Sep 162013
 September 16, 2013  Posted by  Online, Surveillance, U.S.

Nate Anderson reports:

Recent leaks about the NSA’s Internet spy programs have sparked renewed interest in government surveillance, though the leaks touch largely on a single form of such surveillance—the covert one. But so-called “open source intelligence” (OSINT) is also big business— and not just at the national/international level. New tools now mine everything from “the deep Web” to Facebook posts to tweets so that cops and corporations can see what locals are saying. Due to the sheer scale of social media posts, many tools don’t even aim at providing a complete picture. Others do.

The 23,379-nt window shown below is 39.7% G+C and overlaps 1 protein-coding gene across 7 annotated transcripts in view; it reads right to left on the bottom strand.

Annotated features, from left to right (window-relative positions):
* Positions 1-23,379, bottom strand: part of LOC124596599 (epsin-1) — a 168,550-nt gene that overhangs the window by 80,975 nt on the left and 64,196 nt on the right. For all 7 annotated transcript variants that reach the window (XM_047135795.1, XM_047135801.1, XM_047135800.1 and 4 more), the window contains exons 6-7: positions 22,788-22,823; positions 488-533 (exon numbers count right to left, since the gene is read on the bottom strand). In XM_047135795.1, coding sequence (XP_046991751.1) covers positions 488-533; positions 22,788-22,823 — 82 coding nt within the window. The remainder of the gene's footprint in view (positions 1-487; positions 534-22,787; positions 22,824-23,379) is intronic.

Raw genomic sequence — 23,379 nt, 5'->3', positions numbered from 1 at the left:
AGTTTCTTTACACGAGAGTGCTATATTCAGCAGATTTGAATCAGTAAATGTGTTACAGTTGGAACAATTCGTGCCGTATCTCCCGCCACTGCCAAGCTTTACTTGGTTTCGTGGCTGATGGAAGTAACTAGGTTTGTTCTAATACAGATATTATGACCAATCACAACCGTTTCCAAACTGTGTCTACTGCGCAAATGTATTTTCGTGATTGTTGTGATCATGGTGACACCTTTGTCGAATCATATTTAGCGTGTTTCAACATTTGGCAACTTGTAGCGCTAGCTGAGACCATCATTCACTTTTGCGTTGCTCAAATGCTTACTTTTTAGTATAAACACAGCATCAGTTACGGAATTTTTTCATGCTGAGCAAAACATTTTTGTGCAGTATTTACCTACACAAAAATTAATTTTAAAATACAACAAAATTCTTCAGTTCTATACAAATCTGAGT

For instance, consider BlueJay, the “Law Enforcement Twitter Crime Scanner,” which provides real-time, geo-fenced access to every single public tweet so that local police can keep tabs on #gunfire, #meth, and #protest (yes, those are real examples) in their communities. BlueJay is the product of BrightPlanet, whose tagline is “Deep Web Intelligence” and whose board is populated with people likeAdmiral John Poindexter of Total Information Awareness infamy.

Read more on Ars Technica.

  One Response to “How the cops watch your tweets in real-time”

  1. So much for the 4th amendment, fishing expeditions are legal now outside of the NSA. This is no doubt a result from all the idiots watching american idol and other low quality mass manufactured crap.

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